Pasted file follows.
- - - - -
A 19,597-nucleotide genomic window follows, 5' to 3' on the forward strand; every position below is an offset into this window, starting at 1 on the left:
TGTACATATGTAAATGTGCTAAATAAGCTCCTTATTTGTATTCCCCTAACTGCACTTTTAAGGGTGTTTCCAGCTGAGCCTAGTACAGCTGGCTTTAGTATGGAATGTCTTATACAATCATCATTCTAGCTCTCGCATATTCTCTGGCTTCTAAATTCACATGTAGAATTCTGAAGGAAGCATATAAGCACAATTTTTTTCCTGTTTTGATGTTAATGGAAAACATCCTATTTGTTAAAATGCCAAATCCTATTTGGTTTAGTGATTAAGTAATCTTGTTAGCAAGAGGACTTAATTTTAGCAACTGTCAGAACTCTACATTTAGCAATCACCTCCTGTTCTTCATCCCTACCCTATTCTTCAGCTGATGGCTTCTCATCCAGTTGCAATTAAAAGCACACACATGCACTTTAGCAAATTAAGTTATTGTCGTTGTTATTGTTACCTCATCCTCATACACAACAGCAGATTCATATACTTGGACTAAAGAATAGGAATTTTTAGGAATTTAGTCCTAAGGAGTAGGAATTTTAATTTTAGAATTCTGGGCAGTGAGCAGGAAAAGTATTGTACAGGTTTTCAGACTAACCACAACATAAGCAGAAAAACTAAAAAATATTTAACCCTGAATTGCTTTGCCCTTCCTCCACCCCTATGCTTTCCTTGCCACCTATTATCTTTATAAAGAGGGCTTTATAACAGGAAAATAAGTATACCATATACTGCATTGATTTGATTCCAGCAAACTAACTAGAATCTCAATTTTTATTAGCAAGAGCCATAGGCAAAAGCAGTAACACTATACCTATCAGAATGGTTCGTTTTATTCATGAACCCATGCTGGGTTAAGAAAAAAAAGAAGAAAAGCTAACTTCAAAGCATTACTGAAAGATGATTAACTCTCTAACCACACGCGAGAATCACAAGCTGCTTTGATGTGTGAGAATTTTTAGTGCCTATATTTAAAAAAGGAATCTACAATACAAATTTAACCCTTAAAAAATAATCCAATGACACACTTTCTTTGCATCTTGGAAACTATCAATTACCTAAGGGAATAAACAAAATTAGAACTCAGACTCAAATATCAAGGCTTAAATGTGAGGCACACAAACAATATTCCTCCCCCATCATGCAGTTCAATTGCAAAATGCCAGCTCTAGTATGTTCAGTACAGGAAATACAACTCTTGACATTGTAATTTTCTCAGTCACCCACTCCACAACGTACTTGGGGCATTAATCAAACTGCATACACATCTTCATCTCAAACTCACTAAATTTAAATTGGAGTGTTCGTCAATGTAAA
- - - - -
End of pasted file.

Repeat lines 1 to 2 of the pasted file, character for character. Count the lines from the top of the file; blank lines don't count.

A 19,597-nucleotide genomic window follows, 5' to 3' on the forward strand; every position below is an offset into this window, starting at 1 on the left:
TGTACATATGTAAATGTGCTAAATAAGCTCCTTATTTGTATTCCCCTAACTGCACTTTTAAGGGTGTTTCCAGCTGAGCCTAGTACAGCTGGCTTTAGTATGGAATGTCTTATACAATCATCATTCTAGCTCTCGCATATTCTCTGGCTTCTAAATTCACATGTAGAATTCTGAAGGAAGCATATAAGCACAATTTTTTTCCTGTTTTGATGTTAATGGAAAACATCCTATTTGTTAAAATGCCAAATCCTATTTGGTTTAGTGATTAAGTAATCTTGTTAGCAAGAGGACTTAATTTTAGCAACTGTCAGAACTCTACATTTAGCAATCACCTCCTGTTCTTCATCCCTACCCTATTCTTCAGCTGATGGCTTCTCATCCAGTTGCAATTAAAAGCACACACATGCACTTTAGCAAATTAAGTTATTGTCGTTGTTATTGTTACCTCATCCTCATACACAACAGCAGATTCATATACTTGGACTAAAGAATAGGAATTTTTAGGAATTTAGTCCTAAGGAGTAGGAATTTTAATTTTAGAATTCTGGGCAGTGAGCAGGAAAAGTATTGTACAGGTTTTCAGACTAACCACAACATAAGCAGAAAAACTAAAAAATATTTAACCCTGAATTGCTTTGCCCTTCCTCCACCCCTATGCTTTCCTTGCCACCTATTATCTTTATAAAGAGGGCTTTATAACAGGAAAATAAGTATACCATATACTGCATTGATTTGATTCCAGCAAACTAACTAGAATCTCAATTTTTATTAGCAAGAGCCATAGGCAAAAGCAGTAACACTATACCTATCAGAATGGTTCGTTTTATTCATGAACCCATGCTGGGTTAAGAAAAAAAAGAAGAAAAGCTAACTTCAAAGCATTACTGAAAGATGATTAACTCTCTAACCACACGCGAGAATCACAAGCTGCTTTGATGTGTGAGAATTTTTAGTGCCTATATTTAAAAAAGGAATCTACAATACAAATTTAACCCTTAAAAAATAATCCAATGACACACTTTCTTTGCATCTTGGAAACTATCAATTACCTAAGGGAATAAACAAAATTAGAACTCAGACTCAAATATCAAGGCTTAAATGTGAGGCACACAAACAATATTCCTCCCCCATCATGCAGTTCAATTGCAAAATGCCAGCTCTAGTATGTTCAGTACAGGAAATACAACTCTTGACATTGTAATTTTCTCAGTCACCCACTCCACAACGTACTTGGGGCATTAATCAAACTGCATACACATCTTCATCTCAAACTCACTAAATTTAAATTGGAGTGTTCGTCAATGTAAA